On the 14th
of September, the newly reconstituted House of Commons Treasury Committee held their first hearing focused on Customs, bringing in three senior representatives from HMRC to address questions on the UK’s customs and trade strategy post-Brexit.
Jon Thompson, HMRC Chief Executive, told the committee that HMRC had been very involved in the production of the Government’s Future Partnership Customs paper
. This position paper outlined the UK’s intended customs strategy, calling for a system which ‘facilitates the freest and most frictionless trade possible in goods between the EU and UK’ while also allowing for new trade relationships to be made.
The UK intends to leave the existing EU customs union, but hopes to maintain a ‘close association’ for a limited time
to allow both sides to put new border checks and infrastructure in place. This is to avoid a potential cliff edge for both businesses and individuals on both side.
At the end of the ‘transitional period’, the Government have proposed two new options for future customs arrangements between the UK and EU.
The first would be a ‘highly streamlined customs arrangement’
which would simplify requirements to leave as few additional requirements on EU trade as possible. This option would continue some of the existing arrangements between the UK and EU, put in place new negotiated unilateral facilitations and implement technology based solutions to make it easier to comply with customs procedures.
The second option would have the UK and EU align their approach to the customs border to eliminate the need for a UK-EU customs border.
This may involve the UK mirroring the EU’s requirements for imports from the rest of the world, where their final destination is the EU. As this is an unprecedented model, it would undoubtedly be the more challenging option.
During the committee hearing, HMRC officials were careful not to express a clear preference for one option over another. Although Jim Harra, Director General of HMRC Customer Strategy, did acknowledge that the highly streamlined model is more recognisable to Customs Officials.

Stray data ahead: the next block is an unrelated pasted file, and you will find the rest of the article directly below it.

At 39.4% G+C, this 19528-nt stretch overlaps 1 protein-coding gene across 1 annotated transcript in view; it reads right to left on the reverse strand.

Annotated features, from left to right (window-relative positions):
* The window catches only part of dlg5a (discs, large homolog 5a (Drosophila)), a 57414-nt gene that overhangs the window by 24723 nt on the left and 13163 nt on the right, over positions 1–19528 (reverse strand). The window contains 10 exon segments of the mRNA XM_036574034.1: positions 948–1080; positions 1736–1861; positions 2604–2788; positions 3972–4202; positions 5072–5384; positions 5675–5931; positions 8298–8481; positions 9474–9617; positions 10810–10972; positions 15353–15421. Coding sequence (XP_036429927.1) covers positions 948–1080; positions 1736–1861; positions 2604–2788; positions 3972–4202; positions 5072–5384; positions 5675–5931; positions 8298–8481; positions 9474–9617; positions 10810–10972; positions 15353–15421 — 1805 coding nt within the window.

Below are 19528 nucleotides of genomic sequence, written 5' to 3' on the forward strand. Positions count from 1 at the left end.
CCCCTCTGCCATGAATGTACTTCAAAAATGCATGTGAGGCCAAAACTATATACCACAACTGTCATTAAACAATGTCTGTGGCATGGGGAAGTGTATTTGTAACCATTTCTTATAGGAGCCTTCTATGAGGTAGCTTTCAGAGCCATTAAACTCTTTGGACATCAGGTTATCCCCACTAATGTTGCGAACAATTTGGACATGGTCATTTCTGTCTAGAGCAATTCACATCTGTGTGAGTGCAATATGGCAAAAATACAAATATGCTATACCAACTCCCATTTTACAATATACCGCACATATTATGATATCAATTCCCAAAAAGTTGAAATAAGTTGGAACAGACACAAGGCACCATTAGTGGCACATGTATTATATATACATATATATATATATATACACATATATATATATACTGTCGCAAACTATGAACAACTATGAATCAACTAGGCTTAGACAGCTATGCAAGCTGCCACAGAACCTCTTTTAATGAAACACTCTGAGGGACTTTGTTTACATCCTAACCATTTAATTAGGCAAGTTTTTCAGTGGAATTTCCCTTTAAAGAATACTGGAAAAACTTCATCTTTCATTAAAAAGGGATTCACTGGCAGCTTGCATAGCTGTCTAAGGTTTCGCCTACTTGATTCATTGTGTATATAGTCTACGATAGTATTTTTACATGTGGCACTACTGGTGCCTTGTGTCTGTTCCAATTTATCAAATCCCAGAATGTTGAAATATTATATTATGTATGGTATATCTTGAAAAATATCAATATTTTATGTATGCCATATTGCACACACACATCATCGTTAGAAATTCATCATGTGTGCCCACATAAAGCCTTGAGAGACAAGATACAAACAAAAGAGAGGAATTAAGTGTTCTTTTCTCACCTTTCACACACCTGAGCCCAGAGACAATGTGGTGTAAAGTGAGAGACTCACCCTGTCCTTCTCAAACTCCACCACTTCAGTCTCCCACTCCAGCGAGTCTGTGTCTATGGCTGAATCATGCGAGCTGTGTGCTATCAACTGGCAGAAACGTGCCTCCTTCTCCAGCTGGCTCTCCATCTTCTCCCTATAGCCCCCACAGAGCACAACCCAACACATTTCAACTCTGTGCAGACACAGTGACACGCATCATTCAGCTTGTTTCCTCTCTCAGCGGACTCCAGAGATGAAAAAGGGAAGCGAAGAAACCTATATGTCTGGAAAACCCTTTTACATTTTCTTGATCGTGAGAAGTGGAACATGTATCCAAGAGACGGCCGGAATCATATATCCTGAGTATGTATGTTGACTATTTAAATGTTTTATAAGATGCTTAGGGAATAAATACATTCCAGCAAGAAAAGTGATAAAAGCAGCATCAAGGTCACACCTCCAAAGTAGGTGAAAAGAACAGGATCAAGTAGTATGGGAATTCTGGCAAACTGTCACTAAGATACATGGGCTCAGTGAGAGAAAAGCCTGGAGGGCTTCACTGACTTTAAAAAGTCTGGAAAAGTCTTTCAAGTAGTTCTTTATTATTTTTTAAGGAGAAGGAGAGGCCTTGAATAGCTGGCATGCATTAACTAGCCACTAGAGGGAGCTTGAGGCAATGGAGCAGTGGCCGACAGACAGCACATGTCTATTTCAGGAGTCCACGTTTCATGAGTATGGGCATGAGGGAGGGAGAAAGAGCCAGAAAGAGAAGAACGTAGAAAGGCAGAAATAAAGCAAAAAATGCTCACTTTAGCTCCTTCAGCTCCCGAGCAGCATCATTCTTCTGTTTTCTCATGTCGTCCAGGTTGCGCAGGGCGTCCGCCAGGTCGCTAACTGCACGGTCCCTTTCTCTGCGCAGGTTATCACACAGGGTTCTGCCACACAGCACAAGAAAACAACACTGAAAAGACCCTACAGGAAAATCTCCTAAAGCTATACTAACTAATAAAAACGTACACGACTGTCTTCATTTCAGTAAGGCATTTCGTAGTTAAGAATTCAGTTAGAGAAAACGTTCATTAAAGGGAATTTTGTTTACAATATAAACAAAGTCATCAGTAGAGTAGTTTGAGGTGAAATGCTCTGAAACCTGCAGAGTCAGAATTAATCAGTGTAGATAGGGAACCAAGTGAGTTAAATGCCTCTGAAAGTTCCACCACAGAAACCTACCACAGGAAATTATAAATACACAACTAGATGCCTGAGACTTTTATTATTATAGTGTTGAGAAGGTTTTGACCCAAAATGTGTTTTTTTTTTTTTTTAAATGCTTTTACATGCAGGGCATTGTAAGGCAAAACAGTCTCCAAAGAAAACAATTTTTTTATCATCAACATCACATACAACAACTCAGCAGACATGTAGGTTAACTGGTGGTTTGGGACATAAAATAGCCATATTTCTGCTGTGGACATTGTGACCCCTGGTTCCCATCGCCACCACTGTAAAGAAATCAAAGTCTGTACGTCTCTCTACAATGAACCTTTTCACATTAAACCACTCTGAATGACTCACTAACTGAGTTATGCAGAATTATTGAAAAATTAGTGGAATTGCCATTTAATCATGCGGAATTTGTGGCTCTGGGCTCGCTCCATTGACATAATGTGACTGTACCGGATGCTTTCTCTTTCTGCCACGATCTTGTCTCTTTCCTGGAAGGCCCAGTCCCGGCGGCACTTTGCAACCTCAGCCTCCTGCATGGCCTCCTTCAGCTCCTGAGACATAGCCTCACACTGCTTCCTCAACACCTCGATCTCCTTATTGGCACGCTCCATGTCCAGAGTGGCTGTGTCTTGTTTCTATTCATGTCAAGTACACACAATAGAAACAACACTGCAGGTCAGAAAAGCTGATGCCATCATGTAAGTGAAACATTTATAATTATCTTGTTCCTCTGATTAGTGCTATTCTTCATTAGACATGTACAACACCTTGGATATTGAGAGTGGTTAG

When quizzed about a “no deal” scenario if neither of the proposals are deemed sufficient by the EU, HMRC assured the committed that if the UK left the EU with no deal there would be a functioning ‘day one’ structure in place.
Though Harra he did stress that this is not something he would be happy with long term.
Harra was clear that HMRC would like to see a decision on the transitional period sooner rather than later,
as otherwise people will have to plan for a contingency even though it is not the Government’s plan to invoke such a contingency. When asked at what point a decision would be needed, Harra said towards the end of the financial year HMRC would need to start reaching out to traders, so it would need to be within a few months.
HMRC are also seeking out insight for the best possible future for the UK/EU border. Thompson told the committee that HMRC were looking at Customs arrangements between the US and Canada, Germany and Switzerland, Singapore and Australia
, and many others.
Thompson also suggested that the UK could follow the lead of other countries and join together both border control and tax at the border in one single department.
This ‘single window’ for importers and exporters would replace the 26 agencies in a method currently adopted by Singapore and Australia. Thompson notes that while this idea is conceptually possible, it would cost between £500m-£800m and would take 5-7 years to implement. Although, he does believe it would result in both smoother trade for importers and exporters and a boost for GDP.
Coping with the ramifications of Brexit will not be a short-term issue
. As Harra points out ‘there are probably about 130,000 new businesses that will be dealing with customs for the first time and there is a big challenge in reaching them, supporting them and getting them to be able to comply with their obligations on a transitional basis as well as on an ongoing basis.’
With a Customs and Trade Bill both expected in the coming months
, it is hoped that the UK Government will further clarify their position and the potential implications to offer greater certainty to businesses across the UK and Europe.
Senior representatives from HMRC will host exclusive sessions to answer questions and concerns directly.
Leading companies, including IBM, Next, Sainsbury’s, GlaxoSmithKline, and organisations, such as the Institute of Export and the International Meat Trade Association, will host practical sessions to give you insight into how they are managing upcoming challenges.